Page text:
This is a short book that has been updated regularly since it began life in 2004 entitled Global Warming: A Very Short introduction. It is so packed with facts that it is impossible to summarise, but here are some interesting components of it.

  • Climate change is one of the four defining challenges of the 21st century, along with environmental degradation, global inequality, and global insecurity. Climate change will continue to increase the temperature of the Earth and raise global sea level. It will increase the frequency of extreme weather events such as droughts, heat waves, floods and storms, threatening the health and livelihoods of billions of people. The severity of these climate change impacts will depend on what we do now to cut greenhouse gas emissions.
  • Science is not a belief system. It is a rational, logical methodology that moves forward by using detailed observation and experiments to constantly test and retest ideas and theories. So you cannot pick and choose which bits of scientific evidence you want to believe in and which bits you want to reject.
  • The delay in recognizing climate change and doing anything about it has an interesting history. In 1959, the physicist Gilbert Plass published an article in Scientific American declaring that the world’s temperature would rise by 3°C by the end of the century. The caption with it read, ‘Man upsets the balance of natural processes by adding billions of tons of carbon dioxide to the atmosphere every year.’ But there was a lack of increase in global temperatures and scientists thought we might be entering another ice age. It was only in the late 80s that temperatures began to rise and opinion changed.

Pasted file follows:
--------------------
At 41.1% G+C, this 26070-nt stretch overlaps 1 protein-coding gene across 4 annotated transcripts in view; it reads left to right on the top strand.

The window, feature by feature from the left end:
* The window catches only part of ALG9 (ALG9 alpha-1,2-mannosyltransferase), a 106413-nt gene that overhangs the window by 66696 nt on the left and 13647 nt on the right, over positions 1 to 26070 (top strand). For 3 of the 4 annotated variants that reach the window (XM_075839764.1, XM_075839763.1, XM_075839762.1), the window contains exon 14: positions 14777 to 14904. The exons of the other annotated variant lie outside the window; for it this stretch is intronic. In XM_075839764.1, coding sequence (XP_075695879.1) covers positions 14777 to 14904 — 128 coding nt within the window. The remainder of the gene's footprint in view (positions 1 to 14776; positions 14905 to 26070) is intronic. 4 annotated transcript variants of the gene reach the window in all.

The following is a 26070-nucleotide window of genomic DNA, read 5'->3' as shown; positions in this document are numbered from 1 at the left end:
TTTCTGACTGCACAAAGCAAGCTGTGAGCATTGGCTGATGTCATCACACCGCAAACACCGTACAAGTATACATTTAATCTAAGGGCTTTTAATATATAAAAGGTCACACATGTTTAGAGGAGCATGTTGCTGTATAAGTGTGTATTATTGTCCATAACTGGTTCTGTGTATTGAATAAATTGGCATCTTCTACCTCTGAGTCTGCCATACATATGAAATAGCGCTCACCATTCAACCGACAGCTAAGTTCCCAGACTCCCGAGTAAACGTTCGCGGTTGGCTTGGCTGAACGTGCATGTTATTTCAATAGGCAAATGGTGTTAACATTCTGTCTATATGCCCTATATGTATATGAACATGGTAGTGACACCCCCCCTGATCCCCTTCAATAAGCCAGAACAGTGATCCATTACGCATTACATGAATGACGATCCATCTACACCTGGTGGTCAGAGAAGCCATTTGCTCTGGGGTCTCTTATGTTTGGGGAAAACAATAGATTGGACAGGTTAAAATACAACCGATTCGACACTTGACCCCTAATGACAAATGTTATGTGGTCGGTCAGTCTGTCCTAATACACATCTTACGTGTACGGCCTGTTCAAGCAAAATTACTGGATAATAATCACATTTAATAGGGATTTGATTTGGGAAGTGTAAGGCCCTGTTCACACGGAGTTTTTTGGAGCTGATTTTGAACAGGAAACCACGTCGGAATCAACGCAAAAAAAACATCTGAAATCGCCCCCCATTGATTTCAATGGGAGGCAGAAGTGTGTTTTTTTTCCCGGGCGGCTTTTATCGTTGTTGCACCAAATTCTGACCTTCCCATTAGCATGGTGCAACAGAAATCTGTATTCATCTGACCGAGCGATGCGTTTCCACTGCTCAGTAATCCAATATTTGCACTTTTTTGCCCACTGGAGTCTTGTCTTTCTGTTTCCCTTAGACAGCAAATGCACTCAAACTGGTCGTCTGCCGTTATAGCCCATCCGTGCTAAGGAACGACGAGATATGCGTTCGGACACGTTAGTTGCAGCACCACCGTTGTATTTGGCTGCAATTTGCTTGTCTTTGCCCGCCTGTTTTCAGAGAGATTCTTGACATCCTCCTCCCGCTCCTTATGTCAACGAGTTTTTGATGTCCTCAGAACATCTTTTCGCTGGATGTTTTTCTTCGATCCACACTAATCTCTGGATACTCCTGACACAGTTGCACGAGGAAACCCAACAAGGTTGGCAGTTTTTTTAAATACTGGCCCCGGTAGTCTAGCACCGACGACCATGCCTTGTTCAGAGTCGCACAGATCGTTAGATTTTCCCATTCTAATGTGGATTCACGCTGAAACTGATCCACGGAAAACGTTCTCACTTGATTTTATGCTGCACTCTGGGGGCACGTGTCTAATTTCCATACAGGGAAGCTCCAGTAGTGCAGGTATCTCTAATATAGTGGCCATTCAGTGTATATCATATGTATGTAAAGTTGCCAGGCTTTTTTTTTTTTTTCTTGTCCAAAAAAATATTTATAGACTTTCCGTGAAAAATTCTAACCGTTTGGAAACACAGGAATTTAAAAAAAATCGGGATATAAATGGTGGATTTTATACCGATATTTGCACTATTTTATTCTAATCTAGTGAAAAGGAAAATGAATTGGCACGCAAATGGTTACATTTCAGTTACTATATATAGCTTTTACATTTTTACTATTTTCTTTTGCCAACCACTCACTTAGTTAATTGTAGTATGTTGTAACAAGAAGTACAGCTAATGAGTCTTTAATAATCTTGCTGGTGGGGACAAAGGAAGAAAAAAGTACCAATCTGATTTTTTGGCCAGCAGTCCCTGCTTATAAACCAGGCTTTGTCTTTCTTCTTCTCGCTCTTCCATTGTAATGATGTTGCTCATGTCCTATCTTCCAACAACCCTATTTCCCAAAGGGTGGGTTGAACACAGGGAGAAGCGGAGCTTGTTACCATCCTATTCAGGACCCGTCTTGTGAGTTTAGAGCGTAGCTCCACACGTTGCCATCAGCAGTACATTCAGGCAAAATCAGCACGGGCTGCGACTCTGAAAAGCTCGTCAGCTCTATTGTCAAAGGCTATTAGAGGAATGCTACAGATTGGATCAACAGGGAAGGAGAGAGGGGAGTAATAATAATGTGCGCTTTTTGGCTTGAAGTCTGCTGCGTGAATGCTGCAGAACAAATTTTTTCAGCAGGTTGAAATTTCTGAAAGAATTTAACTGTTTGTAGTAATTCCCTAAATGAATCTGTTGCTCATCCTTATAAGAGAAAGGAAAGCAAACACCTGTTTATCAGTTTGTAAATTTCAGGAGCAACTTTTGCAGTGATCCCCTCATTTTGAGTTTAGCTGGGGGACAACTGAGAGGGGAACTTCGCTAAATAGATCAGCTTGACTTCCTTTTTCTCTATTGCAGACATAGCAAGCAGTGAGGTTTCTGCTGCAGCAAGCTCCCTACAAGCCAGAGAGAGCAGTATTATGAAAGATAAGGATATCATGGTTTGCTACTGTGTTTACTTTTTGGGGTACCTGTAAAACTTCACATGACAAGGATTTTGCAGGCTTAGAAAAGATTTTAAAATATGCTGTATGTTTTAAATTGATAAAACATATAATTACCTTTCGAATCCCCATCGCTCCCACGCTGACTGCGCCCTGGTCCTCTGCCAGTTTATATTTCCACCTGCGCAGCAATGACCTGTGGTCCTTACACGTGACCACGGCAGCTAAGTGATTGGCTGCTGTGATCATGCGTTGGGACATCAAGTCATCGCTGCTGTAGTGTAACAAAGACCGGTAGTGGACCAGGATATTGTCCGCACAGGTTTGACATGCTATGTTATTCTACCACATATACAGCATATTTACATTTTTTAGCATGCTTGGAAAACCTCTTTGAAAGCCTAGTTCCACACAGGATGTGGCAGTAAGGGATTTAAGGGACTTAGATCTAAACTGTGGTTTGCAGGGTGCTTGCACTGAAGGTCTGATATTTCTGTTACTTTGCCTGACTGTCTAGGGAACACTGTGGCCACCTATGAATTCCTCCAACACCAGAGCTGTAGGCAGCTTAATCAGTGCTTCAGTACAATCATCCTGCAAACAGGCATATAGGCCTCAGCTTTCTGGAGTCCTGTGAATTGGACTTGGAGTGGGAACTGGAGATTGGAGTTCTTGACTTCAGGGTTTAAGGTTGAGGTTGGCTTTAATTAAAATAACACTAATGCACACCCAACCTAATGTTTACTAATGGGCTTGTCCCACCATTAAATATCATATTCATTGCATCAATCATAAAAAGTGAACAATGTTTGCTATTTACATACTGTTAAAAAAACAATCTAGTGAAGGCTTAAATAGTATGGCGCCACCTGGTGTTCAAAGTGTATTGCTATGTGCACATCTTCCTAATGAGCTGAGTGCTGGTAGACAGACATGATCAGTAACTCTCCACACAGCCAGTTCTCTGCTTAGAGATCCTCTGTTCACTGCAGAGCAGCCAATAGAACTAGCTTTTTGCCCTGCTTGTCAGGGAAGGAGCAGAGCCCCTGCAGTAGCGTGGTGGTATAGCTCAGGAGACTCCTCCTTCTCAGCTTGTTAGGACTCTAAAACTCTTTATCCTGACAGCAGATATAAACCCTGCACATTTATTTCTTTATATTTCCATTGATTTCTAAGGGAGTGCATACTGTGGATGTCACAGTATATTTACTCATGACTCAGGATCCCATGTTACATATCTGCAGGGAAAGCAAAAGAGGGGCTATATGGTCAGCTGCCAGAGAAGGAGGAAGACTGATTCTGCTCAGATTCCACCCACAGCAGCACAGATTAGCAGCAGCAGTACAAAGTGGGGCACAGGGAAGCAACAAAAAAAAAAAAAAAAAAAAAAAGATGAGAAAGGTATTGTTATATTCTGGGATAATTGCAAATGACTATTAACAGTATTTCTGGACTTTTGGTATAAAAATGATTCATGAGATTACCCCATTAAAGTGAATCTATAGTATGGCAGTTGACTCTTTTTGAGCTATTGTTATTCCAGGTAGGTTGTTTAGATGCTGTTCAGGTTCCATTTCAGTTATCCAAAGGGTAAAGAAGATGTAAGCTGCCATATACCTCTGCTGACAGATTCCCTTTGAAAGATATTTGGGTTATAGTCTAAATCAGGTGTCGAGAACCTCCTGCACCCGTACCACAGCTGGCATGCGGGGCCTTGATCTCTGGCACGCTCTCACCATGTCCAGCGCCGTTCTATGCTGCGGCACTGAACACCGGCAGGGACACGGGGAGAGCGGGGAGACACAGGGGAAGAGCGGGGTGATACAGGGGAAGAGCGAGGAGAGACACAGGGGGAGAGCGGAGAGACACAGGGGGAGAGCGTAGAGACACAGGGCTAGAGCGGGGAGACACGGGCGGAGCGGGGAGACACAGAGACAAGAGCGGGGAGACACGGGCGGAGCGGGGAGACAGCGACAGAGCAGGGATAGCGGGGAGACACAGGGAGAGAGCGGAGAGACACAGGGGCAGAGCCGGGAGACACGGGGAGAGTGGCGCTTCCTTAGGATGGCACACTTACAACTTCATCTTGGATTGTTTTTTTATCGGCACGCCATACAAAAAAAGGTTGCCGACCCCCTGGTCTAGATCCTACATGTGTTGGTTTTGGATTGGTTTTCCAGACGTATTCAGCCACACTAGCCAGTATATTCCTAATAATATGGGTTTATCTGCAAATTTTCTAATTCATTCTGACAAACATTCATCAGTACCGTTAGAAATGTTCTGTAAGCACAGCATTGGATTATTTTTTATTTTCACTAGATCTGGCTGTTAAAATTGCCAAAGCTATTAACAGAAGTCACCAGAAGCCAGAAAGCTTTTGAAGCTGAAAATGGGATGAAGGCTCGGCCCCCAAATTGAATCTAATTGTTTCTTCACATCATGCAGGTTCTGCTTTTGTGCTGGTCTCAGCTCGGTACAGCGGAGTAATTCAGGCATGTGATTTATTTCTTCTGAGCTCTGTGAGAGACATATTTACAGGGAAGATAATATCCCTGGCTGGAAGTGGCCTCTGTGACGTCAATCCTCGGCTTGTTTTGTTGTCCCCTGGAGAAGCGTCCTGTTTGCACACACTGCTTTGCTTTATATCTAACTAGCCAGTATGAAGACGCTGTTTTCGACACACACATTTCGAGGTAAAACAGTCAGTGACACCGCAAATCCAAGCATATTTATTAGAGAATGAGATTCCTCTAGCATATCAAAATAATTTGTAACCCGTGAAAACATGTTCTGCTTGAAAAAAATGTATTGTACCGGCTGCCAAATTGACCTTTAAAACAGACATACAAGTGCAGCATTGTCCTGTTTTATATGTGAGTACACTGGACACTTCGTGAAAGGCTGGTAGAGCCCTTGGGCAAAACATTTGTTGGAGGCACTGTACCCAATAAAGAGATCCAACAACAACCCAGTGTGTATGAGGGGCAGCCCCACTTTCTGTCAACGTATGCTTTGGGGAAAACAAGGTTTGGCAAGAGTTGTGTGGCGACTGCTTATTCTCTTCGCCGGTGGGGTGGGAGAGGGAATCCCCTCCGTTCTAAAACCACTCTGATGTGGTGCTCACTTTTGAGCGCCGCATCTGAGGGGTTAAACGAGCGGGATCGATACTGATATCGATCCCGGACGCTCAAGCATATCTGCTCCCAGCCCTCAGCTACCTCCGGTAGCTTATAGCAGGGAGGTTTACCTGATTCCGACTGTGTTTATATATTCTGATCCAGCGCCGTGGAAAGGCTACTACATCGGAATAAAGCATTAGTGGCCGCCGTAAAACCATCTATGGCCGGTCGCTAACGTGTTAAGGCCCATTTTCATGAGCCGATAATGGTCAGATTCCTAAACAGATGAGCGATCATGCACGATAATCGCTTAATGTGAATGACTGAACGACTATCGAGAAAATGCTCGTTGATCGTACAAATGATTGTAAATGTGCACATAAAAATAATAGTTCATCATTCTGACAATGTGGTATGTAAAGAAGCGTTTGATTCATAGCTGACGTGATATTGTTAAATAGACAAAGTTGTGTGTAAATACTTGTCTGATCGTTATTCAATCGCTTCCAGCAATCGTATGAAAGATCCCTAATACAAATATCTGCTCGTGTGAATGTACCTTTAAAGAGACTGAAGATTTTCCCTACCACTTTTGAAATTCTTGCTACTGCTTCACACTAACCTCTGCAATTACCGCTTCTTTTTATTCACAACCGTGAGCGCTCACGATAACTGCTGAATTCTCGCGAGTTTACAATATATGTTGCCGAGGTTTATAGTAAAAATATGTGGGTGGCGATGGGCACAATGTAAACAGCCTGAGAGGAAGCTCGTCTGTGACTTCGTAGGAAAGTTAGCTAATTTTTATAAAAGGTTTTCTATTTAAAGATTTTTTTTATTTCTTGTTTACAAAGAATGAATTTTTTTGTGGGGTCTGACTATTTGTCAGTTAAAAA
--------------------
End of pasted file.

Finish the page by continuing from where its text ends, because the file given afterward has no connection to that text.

• Meanwhile, the majority of media in the UK, USA and Australia in the 1990s cast doubt on the claims of climate change. There was a recurrent attempt to promote mistrust in science, through strategies of generalization, exaggerating disagreement in the scientific community, and discrediting scientists. This effort is supported by five of the largest publicly listed oil companies that in 2019 spent over $200 million lobbying to control, delay or block binding climate policy. In addition, the media’s ethical commitment to balanced reporting draws unwarranted attention to critical views however marginal they are, and even if they are outside the realms of good science.
  • Solutions include adaptation, mitigation, alternative, renewable or clean energy, carbon capture and storage, reforestation and rewilding. Transport reduction or adaptation would help too, since it accounts for 14% of all GHG emissions. There also some geoengineering or technofixes that could contribute.